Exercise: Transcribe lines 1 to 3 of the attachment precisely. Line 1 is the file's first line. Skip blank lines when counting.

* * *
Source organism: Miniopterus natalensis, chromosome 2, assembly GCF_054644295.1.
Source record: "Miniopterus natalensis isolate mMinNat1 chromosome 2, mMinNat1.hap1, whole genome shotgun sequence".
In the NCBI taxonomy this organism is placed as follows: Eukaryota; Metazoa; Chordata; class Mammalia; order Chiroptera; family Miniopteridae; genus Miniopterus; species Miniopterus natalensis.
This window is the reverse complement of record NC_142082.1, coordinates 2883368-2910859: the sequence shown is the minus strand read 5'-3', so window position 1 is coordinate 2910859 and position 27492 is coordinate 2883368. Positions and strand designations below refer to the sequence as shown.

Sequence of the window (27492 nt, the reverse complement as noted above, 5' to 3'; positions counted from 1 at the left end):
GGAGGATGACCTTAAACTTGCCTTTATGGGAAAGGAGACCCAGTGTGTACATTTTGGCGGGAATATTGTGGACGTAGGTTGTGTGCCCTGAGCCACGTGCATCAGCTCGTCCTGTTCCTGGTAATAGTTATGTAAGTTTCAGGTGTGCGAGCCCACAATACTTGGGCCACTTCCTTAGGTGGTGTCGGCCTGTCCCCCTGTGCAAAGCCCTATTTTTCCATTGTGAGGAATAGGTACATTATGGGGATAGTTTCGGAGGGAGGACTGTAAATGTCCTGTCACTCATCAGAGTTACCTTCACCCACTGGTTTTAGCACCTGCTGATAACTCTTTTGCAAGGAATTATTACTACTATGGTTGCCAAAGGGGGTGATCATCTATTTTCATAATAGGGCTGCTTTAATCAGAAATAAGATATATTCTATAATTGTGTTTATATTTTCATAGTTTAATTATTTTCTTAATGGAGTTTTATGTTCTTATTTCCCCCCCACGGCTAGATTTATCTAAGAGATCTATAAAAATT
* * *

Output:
Source organism: Miniopterus natalensis, chromosome 2, assembly GCF_054644295.1.
Source record: "Miniopterus natalensis isolate mMinNat1 chromosome 2, mMinNat1.hap1, whole genome shotgun sequence".
In the NCBI taxonomy this organism is placed as follows: Eukaryota; Metazoa; Chordata; class Mammalia; order Chiroptera; family Miniopteridae; genus Miniopterus; species Miniopterus natalensis.